Vitality Thought Leadership

Taking action for health promotion and chronic disease prevention

The Commission findings included five recommendations to build a culture of health in America:

Invest in prevention science.

Prevention science, as the systematic application of scientific methods to the causes and prevention of health problems in populations, should be supported. It should also be extended beyond epidemiology and public health to include behavioral economics and new personalized technologies. Health education and leadership should reach beyond public health and policy to include medicine, law, architecture, technology, ergonomics, human factors, transportation, and agriculture.

Strengthen and expand leadership to deliver a unified message for health and prevention.

Advocates of prevention in the public and private sectors should be coordinated and join in common cause to develop coherent messages supporting a culture of health. A credible and influential multi-sector network should be developed that operates synergistically, using evidence-driven advocacy for the value of prevention. This includes local leaders who tackle challenges and implement solutions tailored to the needs of their communities.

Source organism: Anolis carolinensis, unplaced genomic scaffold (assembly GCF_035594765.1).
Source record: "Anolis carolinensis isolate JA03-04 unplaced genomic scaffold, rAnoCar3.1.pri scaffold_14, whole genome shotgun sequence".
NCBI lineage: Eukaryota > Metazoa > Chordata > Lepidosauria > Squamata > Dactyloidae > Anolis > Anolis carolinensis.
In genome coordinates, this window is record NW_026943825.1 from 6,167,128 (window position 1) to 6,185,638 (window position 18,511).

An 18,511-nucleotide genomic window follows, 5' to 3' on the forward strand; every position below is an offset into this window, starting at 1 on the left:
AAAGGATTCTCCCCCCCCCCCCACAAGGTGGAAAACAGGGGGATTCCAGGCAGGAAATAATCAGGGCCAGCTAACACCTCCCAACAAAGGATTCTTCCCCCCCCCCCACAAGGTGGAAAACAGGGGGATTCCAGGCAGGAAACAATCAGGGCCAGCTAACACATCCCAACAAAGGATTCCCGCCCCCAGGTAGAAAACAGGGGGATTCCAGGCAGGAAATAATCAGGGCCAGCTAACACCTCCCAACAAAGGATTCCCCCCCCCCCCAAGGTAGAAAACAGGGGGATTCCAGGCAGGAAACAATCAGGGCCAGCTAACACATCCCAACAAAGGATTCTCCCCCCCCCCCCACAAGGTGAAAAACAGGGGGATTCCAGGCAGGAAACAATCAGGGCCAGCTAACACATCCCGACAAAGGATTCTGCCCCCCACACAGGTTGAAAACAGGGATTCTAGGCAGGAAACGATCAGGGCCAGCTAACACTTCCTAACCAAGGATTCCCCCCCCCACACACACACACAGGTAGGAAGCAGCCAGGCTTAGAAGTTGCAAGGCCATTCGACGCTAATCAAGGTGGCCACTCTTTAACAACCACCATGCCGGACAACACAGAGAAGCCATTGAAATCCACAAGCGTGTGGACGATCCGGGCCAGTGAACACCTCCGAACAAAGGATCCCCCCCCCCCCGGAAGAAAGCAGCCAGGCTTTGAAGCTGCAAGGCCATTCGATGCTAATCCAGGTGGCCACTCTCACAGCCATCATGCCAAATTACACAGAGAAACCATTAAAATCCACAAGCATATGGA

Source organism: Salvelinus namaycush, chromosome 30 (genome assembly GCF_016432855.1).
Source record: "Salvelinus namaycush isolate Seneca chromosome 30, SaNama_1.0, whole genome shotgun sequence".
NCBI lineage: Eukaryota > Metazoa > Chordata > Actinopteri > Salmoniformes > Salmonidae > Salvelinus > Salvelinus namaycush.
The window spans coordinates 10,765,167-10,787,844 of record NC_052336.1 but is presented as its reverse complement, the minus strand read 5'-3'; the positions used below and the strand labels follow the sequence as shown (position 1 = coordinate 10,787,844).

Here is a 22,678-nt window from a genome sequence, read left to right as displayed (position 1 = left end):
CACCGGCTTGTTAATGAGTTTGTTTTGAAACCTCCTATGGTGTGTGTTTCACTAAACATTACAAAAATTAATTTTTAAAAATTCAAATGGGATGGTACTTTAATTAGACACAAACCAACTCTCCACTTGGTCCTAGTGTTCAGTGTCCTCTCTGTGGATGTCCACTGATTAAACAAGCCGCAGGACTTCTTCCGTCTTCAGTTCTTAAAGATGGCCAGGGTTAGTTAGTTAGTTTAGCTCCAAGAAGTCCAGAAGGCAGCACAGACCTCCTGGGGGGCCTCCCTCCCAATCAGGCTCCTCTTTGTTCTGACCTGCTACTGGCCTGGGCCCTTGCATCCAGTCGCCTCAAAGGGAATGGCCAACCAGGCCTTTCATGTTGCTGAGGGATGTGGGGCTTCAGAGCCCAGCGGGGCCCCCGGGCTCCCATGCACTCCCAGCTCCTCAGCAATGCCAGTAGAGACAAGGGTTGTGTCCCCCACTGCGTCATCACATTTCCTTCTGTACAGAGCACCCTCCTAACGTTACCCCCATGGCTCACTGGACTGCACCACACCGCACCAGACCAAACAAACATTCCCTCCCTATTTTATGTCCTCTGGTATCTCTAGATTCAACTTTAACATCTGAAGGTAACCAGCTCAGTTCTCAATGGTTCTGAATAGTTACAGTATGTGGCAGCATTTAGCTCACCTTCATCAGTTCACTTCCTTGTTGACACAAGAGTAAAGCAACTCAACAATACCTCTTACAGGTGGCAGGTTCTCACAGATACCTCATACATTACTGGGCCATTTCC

Make markets work for health promotion and prevention.

Markets should be stimulated to encourage consumers to purchase and use healthier products and services. New products, services, and technologies for healthier lifestyles should be commercialized with the support of incentives and structures that favor innovation and early adoption.

Integrate health metrics into corporate reporting.

Companies should generate shared value by integrating standardized metrics on the health of their workforce into annual financial reports. Forward-thinking business leaders will understand that the health of their workforce is an asset: Human capital is core to sustained competitive advantage.

Promote strong cross-sector collaborations that generate a systemic increase in health promotion and prevention across society.

Non-health sectors should be engaged to tackle all factors that influence health. Advocates for health should understand the priorities of other sectors where they aspire to make progress, and should work collaboratively to develop policies and a case for prevention.

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